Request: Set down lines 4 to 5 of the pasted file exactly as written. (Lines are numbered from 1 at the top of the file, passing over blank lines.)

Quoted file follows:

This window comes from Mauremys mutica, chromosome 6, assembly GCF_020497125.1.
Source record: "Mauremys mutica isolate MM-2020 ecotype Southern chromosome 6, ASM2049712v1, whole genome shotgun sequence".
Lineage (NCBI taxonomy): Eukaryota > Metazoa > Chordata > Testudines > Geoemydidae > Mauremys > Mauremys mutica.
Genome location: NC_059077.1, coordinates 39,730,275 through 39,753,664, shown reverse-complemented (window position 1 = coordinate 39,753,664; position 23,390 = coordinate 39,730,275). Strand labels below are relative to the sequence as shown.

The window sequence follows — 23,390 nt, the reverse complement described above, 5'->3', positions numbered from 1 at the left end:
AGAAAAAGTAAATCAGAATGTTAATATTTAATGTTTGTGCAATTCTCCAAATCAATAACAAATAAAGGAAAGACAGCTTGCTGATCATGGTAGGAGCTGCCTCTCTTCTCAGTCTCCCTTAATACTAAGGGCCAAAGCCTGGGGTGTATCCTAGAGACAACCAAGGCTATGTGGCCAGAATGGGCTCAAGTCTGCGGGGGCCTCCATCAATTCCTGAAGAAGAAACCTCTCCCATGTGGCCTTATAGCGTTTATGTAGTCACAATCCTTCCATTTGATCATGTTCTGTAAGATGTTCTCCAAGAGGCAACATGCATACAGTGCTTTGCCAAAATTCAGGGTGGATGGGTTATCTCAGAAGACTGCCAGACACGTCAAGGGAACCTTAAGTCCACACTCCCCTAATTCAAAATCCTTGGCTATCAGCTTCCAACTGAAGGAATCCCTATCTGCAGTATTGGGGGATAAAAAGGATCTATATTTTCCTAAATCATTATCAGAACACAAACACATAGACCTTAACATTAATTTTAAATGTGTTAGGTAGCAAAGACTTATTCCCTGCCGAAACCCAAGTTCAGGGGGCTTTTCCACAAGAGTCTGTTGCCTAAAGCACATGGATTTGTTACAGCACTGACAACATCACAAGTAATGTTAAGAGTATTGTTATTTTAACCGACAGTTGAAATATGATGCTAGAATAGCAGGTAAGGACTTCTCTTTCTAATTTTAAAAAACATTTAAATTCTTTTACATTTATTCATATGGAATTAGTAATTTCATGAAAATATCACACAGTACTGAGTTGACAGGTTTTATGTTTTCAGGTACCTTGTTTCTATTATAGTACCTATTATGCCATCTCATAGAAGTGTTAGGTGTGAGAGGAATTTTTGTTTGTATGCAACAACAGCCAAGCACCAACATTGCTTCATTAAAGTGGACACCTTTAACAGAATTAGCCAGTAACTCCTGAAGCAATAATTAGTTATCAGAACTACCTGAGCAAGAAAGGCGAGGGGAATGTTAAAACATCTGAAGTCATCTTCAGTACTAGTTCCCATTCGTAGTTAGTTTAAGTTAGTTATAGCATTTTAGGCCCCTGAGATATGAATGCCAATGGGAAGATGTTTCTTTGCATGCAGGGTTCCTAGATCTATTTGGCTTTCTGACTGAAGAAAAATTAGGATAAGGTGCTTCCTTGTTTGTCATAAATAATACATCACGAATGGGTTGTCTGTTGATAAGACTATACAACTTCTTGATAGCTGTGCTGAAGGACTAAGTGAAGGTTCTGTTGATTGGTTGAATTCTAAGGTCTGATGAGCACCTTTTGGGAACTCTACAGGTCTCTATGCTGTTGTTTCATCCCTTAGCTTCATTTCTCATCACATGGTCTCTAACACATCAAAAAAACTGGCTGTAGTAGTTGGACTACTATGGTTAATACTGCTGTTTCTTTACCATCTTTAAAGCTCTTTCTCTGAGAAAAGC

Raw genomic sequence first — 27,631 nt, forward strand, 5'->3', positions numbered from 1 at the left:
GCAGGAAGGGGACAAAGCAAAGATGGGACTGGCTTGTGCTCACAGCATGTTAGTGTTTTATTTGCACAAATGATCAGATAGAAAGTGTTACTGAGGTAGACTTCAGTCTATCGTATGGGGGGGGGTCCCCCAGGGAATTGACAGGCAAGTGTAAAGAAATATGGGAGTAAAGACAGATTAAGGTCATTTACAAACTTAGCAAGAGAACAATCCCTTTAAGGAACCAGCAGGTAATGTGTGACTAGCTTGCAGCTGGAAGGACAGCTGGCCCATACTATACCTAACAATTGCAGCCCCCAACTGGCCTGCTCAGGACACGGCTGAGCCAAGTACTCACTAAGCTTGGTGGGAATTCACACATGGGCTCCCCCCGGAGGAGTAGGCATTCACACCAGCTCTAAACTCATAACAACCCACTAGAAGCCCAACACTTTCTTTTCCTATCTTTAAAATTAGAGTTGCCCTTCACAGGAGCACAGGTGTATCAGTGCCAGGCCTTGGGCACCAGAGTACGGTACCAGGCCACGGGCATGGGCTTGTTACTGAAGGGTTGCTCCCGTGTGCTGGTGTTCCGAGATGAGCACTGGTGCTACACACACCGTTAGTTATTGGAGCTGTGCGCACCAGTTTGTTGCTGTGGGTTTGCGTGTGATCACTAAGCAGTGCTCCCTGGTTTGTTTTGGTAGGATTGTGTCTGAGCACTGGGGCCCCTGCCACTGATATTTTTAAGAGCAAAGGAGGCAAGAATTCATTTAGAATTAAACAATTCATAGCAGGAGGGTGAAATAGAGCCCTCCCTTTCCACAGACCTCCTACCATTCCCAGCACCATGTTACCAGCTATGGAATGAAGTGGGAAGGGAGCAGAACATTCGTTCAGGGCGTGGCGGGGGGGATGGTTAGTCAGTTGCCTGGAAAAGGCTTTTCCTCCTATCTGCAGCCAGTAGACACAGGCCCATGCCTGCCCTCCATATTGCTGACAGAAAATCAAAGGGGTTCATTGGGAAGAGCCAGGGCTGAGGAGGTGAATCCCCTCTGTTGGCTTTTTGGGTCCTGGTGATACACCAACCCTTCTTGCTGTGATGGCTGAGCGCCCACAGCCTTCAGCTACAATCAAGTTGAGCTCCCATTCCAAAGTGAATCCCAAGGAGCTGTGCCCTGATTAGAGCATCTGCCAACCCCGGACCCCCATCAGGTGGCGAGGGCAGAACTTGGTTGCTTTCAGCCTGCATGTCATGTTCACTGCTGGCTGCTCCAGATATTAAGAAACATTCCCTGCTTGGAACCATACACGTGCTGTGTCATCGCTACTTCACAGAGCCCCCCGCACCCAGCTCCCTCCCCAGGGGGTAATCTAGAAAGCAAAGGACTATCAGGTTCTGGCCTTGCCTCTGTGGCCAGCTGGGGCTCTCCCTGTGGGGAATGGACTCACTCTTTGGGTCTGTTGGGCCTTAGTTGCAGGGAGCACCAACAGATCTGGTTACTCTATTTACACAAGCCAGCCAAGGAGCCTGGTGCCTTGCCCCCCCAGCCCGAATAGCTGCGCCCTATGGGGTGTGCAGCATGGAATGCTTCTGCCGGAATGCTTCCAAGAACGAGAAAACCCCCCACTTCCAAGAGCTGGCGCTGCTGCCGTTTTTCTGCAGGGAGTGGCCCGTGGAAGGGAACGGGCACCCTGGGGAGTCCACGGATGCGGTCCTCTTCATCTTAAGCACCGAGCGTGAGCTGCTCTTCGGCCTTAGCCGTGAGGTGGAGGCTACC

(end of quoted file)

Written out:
Genome location: NC_059077.1, coordinates 39,730,275 through 39,753,664, shown reverse-complemented (window position 1 = coordinate 39,753,664; position 23,390 = coordinate 39,730,275). Strand labels below are relative to the sequence as shown.

The window sequence follows — 23,390 nt, the reverse complement described above, 5'->3', positions numbered from 1 at the left end: